Rebuilding Roads with “Practical Design”
Today on the Streetsblog Network, Richard Layman of Rebuilding Place in the Urban Space finds some interesting ideas about the future of American roads in a somewhat unlikely source — the super-mainstream Parade magazine, which comes as an insert with more than 400 newspapers around the country and claims a circulation of 33 million. Layman looks at a Parade’s cover story from yesterday, entitled How We Can Save Our Roads. The Parade article looks at an engineering practice called "practical design" that is being implemented in Missouri:
Photo by TheTruthAbout via Flickr.
Today, when Missouri engineers design highways, they aim “not to build perfect projects, but to build good projects that give you a good system,” says
[Missouri’s transportation boss, Pete K.] Rahn. Practical Design says to “start at the bottom of the standards and go up to meet the need. When you meet the need, you stop.”
The idea of "practical design" has the ability to be "reverse-engineered" and applied more broadly than it is currently being applied in Missouri and other states.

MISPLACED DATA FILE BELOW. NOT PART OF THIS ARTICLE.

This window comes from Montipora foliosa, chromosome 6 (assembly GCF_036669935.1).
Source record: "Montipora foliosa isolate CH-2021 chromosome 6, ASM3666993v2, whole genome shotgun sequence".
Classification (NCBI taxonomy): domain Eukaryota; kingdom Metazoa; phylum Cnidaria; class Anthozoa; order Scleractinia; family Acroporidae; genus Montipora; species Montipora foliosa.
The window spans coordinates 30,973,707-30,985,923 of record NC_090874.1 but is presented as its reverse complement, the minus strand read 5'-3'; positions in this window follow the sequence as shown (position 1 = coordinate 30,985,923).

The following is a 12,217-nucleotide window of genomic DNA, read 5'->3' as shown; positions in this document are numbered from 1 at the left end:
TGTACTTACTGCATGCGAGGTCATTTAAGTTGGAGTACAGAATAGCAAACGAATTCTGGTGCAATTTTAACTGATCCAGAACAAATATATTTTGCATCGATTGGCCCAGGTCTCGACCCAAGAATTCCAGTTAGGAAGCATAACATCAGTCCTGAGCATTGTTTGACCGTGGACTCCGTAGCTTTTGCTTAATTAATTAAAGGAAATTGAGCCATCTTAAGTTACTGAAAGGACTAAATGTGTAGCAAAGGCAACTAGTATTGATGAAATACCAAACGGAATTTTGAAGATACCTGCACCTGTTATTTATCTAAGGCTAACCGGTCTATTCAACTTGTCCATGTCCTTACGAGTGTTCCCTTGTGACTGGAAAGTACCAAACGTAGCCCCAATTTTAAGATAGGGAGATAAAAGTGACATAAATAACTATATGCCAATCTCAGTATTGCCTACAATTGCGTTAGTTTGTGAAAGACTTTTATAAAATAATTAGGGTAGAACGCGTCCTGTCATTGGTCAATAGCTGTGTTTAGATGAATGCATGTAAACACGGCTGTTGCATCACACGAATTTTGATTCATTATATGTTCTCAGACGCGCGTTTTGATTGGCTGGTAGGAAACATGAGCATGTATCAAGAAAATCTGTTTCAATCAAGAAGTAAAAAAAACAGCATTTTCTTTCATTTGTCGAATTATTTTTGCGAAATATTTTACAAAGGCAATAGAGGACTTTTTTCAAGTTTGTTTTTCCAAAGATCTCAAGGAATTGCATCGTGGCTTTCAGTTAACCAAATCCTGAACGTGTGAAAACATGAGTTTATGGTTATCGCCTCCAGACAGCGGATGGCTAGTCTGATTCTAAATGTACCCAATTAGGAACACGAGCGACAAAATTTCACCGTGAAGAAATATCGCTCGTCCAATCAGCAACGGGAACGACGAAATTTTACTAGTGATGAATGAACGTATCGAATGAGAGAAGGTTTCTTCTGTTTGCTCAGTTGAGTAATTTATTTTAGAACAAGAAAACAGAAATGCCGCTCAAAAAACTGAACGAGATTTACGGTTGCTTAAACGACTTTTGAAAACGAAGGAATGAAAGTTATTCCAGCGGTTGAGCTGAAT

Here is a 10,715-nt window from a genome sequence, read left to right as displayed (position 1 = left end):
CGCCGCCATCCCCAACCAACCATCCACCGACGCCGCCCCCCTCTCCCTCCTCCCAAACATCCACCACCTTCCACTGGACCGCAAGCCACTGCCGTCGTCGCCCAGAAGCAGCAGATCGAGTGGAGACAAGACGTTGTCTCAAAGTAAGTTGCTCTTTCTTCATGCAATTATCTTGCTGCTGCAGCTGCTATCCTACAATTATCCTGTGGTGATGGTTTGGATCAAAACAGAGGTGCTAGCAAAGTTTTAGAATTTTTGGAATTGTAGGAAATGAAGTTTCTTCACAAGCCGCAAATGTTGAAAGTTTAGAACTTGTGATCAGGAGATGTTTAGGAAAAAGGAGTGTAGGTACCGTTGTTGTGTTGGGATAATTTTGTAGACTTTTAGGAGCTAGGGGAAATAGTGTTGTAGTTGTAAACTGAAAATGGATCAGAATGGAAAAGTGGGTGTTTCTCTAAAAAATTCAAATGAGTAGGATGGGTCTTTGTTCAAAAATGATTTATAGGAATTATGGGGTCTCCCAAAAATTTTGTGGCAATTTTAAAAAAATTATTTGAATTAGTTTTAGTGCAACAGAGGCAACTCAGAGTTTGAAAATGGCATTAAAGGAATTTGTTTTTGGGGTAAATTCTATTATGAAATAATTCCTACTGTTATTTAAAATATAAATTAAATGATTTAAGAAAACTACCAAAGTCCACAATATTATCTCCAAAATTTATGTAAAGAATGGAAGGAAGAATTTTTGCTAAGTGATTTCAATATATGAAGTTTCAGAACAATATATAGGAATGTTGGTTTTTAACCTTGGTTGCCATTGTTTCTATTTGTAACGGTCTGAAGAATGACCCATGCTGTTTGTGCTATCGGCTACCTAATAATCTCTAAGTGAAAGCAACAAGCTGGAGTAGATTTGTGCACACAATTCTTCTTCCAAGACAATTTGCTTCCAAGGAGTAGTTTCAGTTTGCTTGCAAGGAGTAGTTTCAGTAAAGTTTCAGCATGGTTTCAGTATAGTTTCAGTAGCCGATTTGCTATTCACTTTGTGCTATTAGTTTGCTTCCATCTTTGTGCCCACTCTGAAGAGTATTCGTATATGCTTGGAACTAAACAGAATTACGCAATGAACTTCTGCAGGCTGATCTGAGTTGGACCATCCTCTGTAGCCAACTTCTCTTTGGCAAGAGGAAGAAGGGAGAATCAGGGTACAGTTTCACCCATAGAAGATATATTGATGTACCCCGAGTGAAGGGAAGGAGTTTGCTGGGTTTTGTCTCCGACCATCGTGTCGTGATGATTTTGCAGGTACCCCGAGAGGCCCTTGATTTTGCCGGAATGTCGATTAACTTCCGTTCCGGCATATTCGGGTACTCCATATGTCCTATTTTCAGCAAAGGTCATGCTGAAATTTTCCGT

For example, "practical design" of neighborhood roads in a city residential area should mean that the roads don’t get built to the level that accommodates speeds of 50 to 75 mph. After all, the posted speed limits are 25 mph, plus these are mixed-use areas with plenty of walkers, bicyclists, and non-through road traffic (buses, delivery vehicles, etc.).
Elsewhere around the network: Transportation for America summarizes the data from the American Public Transportation Association about last year’s surge in ridership on mass transit; Bike Commute Tips Blog writes about the link between the economic downturn and bike commuting; and Bicycle Fixation has a nifty history of the connection between bikes and the city.